All aspects of this article are for informational purposes only - see disclaimer below
In general your liability for damages and injuries done to other parties is much more limited in Mexico, than it is in the U.S. This is mainly because unlike in the U.S., the limits on damages other than actual damages, such as punitive or "moral" damages are much lower or nonexistent in Mexico.
In the event of an automobile accident, liability is broken down into two components. One is actual damages which are based on the actual value of the other party's automobile, property, medical expenses, and/or loss of wages. The second is "moral damages" which are roughly equivalent to the U.S. concept of pain and suffering and which in most Mexican states is limited to a fraction (often a third) of the actual damages. Recently, some states (notably the Federal District DF and the state of Sonora) have adopted a new precedent which allows a judge to set damages at his/her discretion, based on the surrounding facts of the case, and therefore for all practical purposes removes set limits on moral damages.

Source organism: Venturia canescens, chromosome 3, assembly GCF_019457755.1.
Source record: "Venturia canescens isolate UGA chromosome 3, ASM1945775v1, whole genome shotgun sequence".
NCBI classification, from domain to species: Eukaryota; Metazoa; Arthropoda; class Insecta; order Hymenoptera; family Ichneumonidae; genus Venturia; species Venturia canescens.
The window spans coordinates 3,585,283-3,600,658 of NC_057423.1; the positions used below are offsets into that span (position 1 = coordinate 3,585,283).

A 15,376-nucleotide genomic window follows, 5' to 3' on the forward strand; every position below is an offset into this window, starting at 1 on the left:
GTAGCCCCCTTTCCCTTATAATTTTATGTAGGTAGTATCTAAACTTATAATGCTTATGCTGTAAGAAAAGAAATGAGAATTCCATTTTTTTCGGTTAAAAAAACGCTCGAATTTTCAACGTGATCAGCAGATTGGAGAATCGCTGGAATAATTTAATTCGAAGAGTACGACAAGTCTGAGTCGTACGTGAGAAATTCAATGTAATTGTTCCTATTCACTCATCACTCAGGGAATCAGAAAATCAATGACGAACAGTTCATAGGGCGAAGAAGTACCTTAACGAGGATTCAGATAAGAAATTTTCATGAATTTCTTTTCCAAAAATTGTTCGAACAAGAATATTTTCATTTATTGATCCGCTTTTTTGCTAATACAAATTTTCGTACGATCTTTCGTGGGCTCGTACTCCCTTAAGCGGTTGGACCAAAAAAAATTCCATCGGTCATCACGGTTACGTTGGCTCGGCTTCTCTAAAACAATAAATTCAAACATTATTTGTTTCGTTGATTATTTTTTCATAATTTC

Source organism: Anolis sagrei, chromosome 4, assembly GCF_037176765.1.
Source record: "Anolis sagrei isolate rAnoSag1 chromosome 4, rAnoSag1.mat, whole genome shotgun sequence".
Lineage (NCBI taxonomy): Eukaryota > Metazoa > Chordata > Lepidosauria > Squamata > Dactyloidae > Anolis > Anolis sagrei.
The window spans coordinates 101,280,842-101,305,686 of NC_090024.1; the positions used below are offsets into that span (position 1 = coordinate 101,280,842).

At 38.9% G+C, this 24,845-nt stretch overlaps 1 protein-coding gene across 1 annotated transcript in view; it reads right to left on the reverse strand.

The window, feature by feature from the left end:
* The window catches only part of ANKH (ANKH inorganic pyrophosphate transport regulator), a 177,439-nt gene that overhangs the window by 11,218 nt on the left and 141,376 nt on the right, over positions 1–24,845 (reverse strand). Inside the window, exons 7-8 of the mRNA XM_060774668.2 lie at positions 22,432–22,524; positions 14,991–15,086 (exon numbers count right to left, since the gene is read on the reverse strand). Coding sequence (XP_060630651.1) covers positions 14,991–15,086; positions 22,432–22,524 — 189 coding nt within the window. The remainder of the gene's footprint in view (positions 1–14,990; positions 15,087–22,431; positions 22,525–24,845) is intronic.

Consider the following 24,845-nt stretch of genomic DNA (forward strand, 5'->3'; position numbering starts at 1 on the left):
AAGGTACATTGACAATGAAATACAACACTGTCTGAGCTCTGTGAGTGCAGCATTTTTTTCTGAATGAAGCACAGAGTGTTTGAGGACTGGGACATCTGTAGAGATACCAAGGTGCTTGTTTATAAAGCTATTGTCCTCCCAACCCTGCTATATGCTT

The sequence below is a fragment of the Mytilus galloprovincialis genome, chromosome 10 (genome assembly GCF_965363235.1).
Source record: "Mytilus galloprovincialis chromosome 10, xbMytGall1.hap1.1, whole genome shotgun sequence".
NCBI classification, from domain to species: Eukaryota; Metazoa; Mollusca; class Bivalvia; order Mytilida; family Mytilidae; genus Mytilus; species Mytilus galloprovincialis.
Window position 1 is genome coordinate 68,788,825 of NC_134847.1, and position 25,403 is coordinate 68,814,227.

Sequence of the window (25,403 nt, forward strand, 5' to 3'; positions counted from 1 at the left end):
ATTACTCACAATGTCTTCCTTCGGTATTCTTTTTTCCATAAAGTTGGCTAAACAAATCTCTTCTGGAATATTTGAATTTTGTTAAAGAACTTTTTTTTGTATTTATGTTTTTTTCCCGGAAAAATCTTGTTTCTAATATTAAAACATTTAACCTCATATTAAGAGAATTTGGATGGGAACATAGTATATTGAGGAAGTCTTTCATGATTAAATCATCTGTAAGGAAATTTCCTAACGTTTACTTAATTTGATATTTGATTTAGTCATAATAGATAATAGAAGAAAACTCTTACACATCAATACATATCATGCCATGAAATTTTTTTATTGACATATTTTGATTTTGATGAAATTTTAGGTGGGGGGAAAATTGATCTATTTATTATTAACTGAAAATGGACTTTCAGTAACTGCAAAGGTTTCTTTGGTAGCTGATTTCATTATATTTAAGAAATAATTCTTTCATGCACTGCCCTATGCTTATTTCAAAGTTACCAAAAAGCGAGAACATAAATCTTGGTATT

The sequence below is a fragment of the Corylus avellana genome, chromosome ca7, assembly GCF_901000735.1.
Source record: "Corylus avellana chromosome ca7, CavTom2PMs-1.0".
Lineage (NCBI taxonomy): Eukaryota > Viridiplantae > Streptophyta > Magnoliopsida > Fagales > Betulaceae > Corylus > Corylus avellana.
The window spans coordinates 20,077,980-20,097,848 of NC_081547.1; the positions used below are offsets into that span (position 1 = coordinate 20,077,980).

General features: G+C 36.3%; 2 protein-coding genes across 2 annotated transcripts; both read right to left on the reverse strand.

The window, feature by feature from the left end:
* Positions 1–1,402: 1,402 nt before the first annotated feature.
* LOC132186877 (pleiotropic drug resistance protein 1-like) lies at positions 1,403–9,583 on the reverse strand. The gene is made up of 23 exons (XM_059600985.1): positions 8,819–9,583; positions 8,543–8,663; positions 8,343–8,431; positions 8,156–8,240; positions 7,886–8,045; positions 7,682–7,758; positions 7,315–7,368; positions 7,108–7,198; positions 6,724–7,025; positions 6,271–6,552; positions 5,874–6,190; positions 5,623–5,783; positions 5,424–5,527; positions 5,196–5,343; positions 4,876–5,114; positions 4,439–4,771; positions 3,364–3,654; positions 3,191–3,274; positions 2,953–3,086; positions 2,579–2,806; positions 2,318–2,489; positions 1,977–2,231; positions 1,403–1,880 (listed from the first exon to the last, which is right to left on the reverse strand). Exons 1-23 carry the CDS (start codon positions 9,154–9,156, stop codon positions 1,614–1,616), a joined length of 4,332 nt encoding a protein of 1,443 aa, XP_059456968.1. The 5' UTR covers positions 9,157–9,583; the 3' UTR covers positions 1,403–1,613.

Liability cases in Mexico may be tried under civil or criminal law. Criminal liability differs from civil liability in that damages in a criminal case may not be subject to the limits which exist in civil liability cases. Also, in a criminal case, an accident victim does not have to hire a lawyer to seek damages- the lawyer is appointed by the public prosecutor. For both of these reasons, it preferable to seek damages as a criminal case rather than a civil case.
Due to recent Mexican laws, judgements are growing closer in severity to that of the U.S. In an accident which occurs in Baja California in which you are at fault and there is a fatality involved, the damages you may be liable for are:
While liability exposure may be lower in Mexico than in the U.S., this is changing. The trend is towards more discretionary limits imposed on a case by case basis as seen in states such as the D.F. and Chihuahua. In terms of insurance coverage, even though the costs for judgements may be less in Mexico than what we are accustomed to in the U.S., it is still very important to have adequate coverage.